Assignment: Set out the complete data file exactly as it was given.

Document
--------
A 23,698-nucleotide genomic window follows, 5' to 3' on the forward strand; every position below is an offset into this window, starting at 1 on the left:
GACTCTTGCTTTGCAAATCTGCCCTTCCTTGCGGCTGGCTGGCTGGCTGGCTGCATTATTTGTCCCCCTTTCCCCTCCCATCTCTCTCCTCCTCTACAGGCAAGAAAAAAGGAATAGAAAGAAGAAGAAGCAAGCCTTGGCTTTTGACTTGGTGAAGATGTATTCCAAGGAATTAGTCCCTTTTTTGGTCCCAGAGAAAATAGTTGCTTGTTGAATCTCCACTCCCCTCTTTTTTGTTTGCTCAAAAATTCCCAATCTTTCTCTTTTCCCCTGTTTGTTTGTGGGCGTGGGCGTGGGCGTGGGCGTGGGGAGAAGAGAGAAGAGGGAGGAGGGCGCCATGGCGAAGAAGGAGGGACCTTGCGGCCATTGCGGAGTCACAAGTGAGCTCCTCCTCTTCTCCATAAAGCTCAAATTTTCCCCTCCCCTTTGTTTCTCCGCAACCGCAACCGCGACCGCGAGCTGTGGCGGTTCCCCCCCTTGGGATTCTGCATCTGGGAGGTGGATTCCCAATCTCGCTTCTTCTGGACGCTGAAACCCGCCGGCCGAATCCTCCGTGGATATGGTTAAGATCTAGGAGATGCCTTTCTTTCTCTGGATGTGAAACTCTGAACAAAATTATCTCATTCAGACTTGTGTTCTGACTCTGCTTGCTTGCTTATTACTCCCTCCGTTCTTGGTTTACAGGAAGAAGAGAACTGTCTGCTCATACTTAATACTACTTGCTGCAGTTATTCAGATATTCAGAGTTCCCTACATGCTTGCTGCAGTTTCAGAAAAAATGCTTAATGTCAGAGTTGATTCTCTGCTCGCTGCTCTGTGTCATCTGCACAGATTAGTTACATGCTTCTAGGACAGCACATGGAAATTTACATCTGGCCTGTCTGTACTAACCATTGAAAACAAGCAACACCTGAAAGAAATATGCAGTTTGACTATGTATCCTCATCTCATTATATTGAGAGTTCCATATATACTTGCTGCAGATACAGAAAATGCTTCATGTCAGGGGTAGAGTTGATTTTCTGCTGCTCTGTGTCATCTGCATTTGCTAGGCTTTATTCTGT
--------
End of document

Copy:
A 23,698-nucleotide genomic window follows, 5' to 3' on the forward strand; every position below is an offset into this window, starting at 1 on the left:
GACTCTTGCTTTGCAAATCTGCCCTTCCTTGCGGCTGGCTGGCTGGCTGGCTGCATTATTTGTCCCCCTTTCCCCTCCCATCTCTCTCCTCCTCTACAGGCAAGAAAAAAGGAATAGAAAGAAGAAGAAGCAAGCCTTGGCTTTTGACTTGGTGAAGATGTATTCCAAGGAATTAGTCCCTTTTTTGGTCCCAGAGAAAATAGTTGCTTGTTGAATCTCCACTCCCCTCTTTTTTGTTTGCTCAAAAATTCCCAATCTTTCTCTTTTCCCCTGTTTGTTTGTGGGCGTGGGCGTGGGCGTGGGCGTGGGGAGAAGAGAGAAGAGGGAGGAGGGCGCCATGGCGAAGAAGGAGGGACCTTGCGGCCATTGCGGAGTCACAAGTGAGCTCCTCCTCTTCTCCATAAAGCTCAAATTTTCCCCTCCCCTTTGTTTCTCCGCAACCGCAACCGCGACCGCGAGCTGTGGCGGTTCCCCCCCTTGGGATTCTGCATCTGGGAGGTGGATTCCCAATCTCGCTTCTTCTGGACGCTGAAACCCGCCGGCCGAATCCTCCGTGGATATGGTTAAGATCTAGGAGATGCCTTTCTTTCTCTGGATGTGAAACTCTGAACAAAATTATCTCATTCAGACTTGTGTTCTGACTCTGCTTGCTTGCTTATTACTCCCTCCGTTCTTGGTTTACAGGAAGAAGAGAACTGTCTGCTCATACTTAATACTACTTGCTGCAGTTATTCAGATATTCAGAGTTCCCTACATGCTTGCTGCAGTTTCAGAAAAAATGCTTAATGTCAGAGTTGATTCTCTGCTCGCTGCTCTGTGTCATCTGCACAGATTAGTTACATGCTTCTAGGACAGCACATGGAAATTTACATCTGGCCTGTCTGTACTAACCATTGAAAACAAGCAACACCTGAAAGAAATATGCAGTTTGACTATGTATCCTCATCTCATTATATTGAGAGTTCCATATATACTTGCTGCAGATACAGAAAATGCTTCATGTCAGGGGTAGAGTTGATTTTCTGCTGCTCTGTGTCATCTGCATTTGCTAGGCTTTATTCTGT